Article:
HarveySmiljanicScharnweberEtAl2020

Référence

Harvey, J.E., Smiljanić, M., Scharnweber, T., Buras, A., Cedro, A., Cruz-García, R., Drobyshev, I., Janecka, K., Jansons, Ā., Kaczka, R., Klisz, M., Läänelaid, A., Matisons, R., Muffler, L., Sohar, K., Spyt, B., Stolz, J., van der Maaten, E., van der Maaten-Theunissen, M., Vitas, A., Weigel, R., Kreyling, J., Wilmking, M. (2020) Tree growth influenced by warming winter climate and summer moisture availability in northern temperate forests. Global Change Biology, 26(4):2505-2518. (Scopus )

Résumé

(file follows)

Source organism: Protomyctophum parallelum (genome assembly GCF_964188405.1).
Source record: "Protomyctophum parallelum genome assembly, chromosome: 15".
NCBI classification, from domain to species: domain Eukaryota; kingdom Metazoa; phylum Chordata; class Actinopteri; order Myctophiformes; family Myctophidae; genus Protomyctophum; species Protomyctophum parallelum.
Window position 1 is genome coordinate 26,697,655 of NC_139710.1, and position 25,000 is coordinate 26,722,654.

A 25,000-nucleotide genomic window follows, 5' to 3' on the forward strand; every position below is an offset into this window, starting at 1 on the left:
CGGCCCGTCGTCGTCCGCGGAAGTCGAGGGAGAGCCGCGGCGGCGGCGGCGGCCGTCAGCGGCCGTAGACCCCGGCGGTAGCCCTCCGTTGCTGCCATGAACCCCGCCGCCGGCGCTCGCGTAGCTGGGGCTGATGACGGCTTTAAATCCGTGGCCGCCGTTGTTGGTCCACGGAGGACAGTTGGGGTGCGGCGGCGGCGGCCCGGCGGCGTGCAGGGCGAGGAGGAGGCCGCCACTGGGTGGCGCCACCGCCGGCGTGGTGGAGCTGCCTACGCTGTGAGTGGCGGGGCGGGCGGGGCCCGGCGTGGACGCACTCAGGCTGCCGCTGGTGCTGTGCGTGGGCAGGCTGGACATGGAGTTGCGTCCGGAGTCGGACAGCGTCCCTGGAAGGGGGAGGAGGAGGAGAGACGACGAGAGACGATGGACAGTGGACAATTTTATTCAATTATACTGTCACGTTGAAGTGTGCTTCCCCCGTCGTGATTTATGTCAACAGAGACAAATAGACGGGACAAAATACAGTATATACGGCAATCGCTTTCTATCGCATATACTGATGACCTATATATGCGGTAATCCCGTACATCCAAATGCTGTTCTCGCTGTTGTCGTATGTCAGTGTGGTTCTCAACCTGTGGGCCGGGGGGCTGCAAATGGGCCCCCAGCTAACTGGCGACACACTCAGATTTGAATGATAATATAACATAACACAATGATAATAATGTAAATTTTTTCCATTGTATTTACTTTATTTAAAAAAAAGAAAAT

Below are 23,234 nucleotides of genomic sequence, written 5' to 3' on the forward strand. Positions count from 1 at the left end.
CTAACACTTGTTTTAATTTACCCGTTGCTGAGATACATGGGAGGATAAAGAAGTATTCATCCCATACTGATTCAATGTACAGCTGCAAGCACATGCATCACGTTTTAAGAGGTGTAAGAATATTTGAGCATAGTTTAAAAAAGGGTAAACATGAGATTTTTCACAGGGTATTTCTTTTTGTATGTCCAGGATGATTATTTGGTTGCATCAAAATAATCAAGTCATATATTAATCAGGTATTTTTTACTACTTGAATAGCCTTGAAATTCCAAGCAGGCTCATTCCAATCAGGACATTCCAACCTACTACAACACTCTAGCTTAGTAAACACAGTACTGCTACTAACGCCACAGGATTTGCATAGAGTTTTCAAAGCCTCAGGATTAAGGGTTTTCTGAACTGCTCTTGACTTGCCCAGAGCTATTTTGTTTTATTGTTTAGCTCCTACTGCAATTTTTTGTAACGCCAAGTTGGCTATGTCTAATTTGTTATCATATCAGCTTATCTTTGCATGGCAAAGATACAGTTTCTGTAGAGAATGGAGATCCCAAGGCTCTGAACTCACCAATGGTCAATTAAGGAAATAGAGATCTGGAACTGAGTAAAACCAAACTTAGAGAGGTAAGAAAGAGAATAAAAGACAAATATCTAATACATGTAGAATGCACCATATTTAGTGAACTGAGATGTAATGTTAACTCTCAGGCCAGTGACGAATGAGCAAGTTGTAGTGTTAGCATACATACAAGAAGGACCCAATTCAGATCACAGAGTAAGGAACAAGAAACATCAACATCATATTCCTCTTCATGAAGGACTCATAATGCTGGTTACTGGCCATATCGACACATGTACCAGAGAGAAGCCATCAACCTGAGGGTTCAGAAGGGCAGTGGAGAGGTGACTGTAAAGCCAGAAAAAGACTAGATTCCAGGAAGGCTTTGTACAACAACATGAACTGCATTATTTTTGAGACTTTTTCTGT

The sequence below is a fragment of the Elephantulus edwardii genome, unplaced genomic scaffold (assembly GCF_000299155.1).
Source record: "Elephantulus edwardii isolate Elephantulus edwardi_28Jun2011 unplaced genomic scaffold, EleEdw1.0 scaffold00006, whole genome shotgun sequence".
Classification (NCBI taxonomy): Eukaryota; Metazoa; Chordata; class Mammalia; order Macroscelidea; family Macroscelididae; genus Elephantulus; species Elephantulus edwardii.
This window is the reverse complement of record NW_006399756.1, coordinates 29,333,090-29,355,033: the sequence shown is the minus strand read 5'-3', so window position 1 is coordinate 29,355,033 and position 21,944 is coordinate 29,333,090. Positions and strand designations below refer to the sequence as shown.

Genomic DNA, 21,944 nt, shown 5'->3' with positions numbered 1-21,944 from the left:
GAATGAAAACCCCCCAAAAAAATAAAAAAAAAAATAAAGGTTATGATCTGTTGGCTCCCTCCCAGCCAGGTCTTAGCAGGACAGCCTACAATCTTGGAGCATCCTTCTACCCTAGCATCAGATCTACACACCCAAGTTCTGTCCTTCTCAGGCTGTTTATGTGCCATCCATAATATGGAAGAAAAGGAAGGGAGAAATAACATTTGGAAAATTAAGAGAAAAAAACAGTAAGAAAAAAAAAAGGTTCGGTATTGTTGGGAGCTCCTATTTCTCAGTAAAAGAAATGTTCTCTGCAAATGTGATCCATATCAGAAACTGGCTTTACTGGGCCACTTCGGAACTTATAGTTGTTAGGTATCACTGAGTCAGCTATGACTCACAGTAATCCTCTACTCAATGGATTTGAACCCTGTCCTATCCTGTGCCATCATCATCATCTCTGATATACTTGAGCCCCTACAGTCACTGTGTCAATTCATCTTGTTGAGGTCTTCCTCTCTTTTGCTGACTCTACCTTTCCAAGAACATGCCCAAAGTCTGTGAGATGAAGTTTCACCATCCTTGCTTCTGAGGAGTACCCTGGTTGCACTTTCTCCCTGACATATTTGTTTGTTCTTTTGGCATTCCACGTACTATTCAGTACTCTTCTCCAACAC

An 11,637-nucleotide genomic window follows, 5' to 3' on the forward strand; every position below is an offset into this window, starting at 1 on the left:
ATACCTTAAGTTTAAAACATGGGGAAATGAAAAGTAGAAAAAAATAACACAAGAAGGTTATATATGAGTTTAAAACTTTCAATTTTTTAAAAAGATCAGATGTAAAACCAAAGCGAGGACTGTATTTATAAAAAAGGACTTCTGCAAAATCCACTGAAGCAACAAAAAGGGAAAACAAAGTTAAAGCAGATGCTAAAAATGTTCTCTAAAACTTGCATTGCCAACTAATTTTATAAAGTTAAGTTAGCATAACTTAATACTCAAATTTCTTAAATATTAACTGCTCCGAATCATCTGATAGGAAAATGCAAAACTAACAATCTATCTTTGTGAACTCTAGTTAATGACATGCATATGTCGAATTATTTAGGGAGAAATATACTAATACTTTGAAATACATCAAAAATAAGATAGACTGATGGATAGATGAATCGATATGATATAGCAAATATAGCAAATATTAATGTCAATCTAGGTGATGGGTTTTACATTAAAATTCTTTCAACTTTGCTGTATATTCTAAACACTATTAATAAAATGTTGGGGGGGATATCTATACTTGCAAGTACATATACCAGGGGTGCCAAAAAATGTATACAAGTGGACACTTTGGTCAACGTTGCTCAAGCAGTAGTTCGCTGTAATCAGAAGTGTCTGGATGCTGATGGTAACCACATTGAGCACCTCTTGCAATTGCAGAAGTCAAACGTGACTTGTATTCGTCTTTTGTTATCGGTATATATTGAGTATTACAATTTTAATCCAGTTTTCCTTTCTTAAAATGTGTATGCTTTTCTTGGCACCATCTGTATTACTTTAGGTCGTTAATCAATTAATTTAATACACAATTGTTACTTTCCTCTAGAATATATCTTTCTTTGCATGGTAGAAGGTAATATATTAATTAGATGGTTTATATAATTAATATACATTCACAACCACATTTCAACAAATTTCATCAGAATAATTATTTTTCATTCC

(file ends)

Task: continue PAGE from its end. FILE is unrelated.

The role of future forests in global biogeochemical cycles will depend on how different tree species respond to climate. Interpreting the response of forest growth to climate change requires an understanding of the temporal and spatial patterns of seasonal climatic influences on the growth of common tree species. We constructed a new network of 310 tree-ring width chronologies from three common tree species (Quercus robur, Pinus sylvestris and Fagus sylvatica) collected for different ecological, management and climate purposes in the south Baltic Sea region at the border of three bioclimatic zones (temperate continental, oceanic, southern boreal). The major climate factors (temperature, precipitation, drought) affecting tree growth at monthly and seasonal scales were identified. Our analysis documents that 20th century Scots pine and deciduous species growth is generally controlled by different climate parameters, and that summer moisture availability is increasingly important for the growth of deciduous species examined. We report changes in the influence of winter climate variables over the last decades, where a decreasing influence of late winter temperature on deciduous tree growth and an increasing influence of winter temperature on Scots pine growth was found. By comparing climate–growth responses for the 1943–1972 and 1973–2002 periods and characterizing site-level growth response stability, a descriptive application of spatial segregation analysis distinguished sites with stable responses to dominant climate parameters (northeast of the study region), and sites that collectively showed unstable responses to winter climate (southeast of the study region). The findings presented here highlight the temporally unstable and nonuniform responses of tree growth to climate variability, and that there are geographical coherent regions where these changes are similar. Considering continued climate change in the future, our results provide important regional perspectives on recent broad-scale climate–growth relationships for trees across the temperate to boreal forest transition around the south Baltic Sea. © 2019 The Authors. Global Change Biology published by John Wiley & Sons Ltd